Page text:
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Step-by-Step Guide to Understanding the Concept of Collateral in Corporate Financing

Last Updated January 29, 2024

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How Collateral Works in Loan Agreements

By pledging collateral as part of a financing arrangement, a borrower can obtain financing at lending terms that it otherwise would likely not have been able to receive.

For a borrower’s request for a loan to be approved, a lender could demand collateral as part of the deal in an effort to protect their downside risk.

More specifically, marketable assets with high liquidity are preferred as collateral by lenders, e.g. inventory and accounts receivable (A/R).

The easier it is to convert an asset into cash, the more liquid it is, and the more potential buyers for an asset there are, the more marketable the asset is.

If the lender has a claim on the borrower’s collateral (i.e. a “lien”), then the loan is called a secured loan, as the financing is collateral-backed.

If the borrower defaults on the financial obligation – i.e. the borrower is unable to service interest expense payments or meet mandatory principal amortization payments on time – then the lender has the right to seize the pledged collateral.


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Common Examples of Collateral in Debt Financing

Type of Loan Collateral
Corporate Loan
  • Cash and Equivalents (e.g. Money Market Account, Certificate of Deposit, or “CD”)
  • Accounts Receivable (A/R)
  • Inventory
  • Property, Plant & Equipment (PP&E)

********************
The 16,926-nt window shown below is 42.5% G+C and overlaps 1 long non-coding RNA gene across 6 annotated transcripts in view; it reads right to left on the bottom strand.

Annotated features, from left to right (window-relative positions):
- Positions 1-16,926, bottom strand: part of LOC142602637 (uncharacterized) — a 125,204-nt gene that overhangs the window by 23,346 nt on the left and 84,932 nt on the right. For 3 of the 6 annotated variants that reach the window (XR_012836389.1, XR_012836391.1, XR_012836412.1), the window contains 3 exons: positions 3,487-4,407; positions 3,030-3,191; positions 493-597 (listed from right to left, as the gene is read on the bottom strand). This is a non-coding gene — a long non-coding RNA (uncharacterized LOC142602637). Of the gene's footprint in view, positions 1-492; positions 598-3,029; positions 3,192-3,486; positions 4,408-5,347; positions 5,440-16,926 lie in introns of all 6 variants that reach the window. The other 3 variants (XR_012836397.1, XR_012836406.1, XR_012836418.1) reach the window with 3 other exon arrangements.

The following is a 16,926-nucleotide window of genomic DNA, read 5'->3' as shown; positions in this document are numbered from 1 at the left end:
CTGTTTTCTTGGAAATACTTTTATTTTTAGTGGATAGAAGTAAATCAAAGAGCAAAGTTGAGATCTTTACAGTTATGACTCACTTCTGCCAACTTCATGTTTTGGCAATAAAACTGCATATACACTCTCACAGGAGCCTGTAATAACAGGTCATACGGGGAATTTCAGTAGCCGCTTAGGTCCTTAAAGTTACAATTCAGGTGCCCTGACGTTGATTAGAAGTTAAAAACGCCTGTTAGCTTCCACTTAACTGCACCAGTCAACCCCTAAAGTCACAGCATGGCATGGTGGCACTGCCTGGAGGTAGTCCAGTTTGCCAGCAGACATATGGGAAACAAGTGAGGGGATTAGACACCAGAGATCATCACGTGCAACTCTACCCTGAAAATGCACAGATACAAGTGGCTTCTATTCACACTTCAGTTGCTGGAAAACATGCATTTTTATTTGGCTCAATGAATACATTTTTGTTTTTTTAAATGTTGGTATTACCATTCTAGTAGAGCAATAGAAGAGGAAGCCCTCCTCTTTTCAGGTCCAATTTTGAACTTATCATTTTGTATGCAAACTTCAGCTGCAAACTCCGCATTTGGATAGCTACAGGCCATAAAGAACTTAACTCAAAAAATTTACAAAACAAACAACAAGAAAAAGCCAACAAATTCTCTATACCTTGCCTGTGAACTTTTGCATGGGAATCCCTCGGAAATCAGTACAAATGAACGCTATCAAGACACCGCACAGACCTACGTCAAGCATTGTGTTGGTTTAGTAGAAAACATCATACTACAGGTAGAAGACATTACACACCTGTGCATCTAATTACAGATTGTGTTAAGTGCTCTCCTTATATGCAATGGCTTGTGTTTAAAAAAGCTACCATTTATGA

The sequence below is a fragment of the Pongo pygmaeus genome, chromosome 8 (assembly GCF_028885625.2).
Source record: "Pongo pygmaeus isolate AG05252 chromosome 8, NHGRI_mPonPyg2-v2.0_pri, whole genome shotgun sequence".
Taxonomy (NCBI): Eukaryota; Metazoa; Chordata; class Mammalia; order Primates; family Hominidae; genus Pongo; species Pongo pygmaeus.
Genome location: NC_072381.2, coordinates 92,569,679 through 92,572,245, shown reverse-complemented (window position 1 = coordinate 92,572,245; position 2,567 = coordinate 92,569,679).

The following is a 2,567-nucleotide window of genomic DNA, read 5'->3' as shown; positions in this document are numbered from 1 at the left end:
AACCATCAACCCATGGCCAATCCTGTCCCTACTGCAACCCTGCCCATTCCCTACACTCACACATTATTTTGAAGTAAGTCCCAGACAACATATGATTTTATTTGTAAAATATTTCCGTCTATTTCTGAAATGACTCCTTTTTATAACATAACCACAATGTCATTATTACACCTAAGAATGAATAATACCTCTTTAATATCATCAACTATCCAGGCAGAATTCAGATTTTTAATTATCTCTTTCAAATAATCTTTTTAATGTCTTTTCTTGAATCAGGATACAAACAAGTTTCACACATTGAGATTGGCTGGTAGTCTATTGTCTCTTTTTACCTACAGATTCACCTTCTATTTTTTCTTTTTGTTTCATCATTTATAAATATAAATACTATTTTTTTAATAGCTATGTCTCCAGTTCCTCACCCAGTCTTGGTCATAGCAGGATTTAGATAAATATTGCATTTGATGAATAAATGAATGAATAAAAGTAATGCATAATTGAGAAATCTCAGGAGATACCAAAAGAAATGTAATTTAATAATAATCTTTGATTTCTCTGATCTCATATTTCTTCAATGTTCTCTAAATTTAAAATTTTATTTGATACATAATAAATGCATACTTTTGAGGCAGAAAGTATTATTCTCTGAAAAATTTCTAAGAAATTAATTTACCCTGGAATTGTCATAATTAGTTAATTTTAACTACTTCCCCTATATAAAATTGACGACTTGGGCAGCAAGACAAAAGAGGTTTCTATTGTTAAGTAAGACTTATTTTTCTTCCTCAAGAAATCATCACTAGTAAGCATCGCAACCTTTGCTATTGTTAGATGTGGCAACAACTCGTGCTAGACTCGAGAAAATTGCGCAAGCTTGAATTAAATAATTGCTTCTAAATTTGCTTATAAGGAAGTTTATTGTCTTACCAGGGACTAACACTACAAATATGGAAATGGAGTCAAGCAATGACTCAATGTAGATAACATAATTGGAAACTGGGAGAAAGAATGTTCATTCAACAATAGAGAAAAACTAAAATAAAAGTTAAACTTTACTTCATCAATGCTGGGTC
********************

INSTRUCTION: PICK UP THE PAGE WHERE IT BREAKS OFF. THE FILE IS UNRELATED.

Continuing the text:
Residential Mortgages
  • Real Estate (i.e. Home Equity Loans)
Automobiles (Auto Loan)
  • Vehicle Purchased
Securities-Based Lending
  • Cash – Often Forced Liquidation of Positions
  • Outside Capital
Margin Loans
  • Investments (e.g. Stocks) Purchased on Margin

Collateral Incentives – Illustrative Example

Let’s say that a customer at a restaurant has forgotten his wallet and realized his mistake when it came time to pay for the consumed meal.

Convincing the restaurant owner/staff to allow him to drive back home to retrieve his wallet would likely be met with distrust (i.e. “dine and dash”) unless he left a valuable belonging such as a watch behind.

The fact that the customer left a belonging with value – a watch with both personal value and market value – serves as evidence that he most likely intends to come back.

In the case that the customer never returns, then the restaurant is in possession of the watch, which the restaurant would now technically own.

Collateral in Loan Agreements

Collateral serves as evidence that a borrower intends to repay their debt obligations as outlined in the loan agreement, which minimizes the risk to the lender.

Unless the provider of the debt is a distressed fund seeking majority control in anticipation of default, most lenders request collateral for the following reasons:

  • Ensure the Borrower is Incentivized to Avoid Default
  • Limit the Maximum Potential Loss of Capital

A company that has defaulted and fallen into financial distress can enter a time-consuming restructuring process, which both the borrower and lender would want to avoid, if possible.

Collateral Pros/Cons for Borrower and Lender

By requiring collateral for the loan agreement to close, the lender – typically a risk-averse, senior lender like a bank – can further protect their downside risk (i.e. the total amount of capital that could be lost in a worst-case scenario).

However, pledging the rights to property and assets of value does not just help the loan approval process.

In fact, the borrower will often benefit from lower interest rates and more favorable lending terms for collateral-backed, secured loans, which is why secured senior debt is well-known for carrying low-interest rates (i.e. being a “cheaper” source of debt capital compared to bonds and mezzanine financing).

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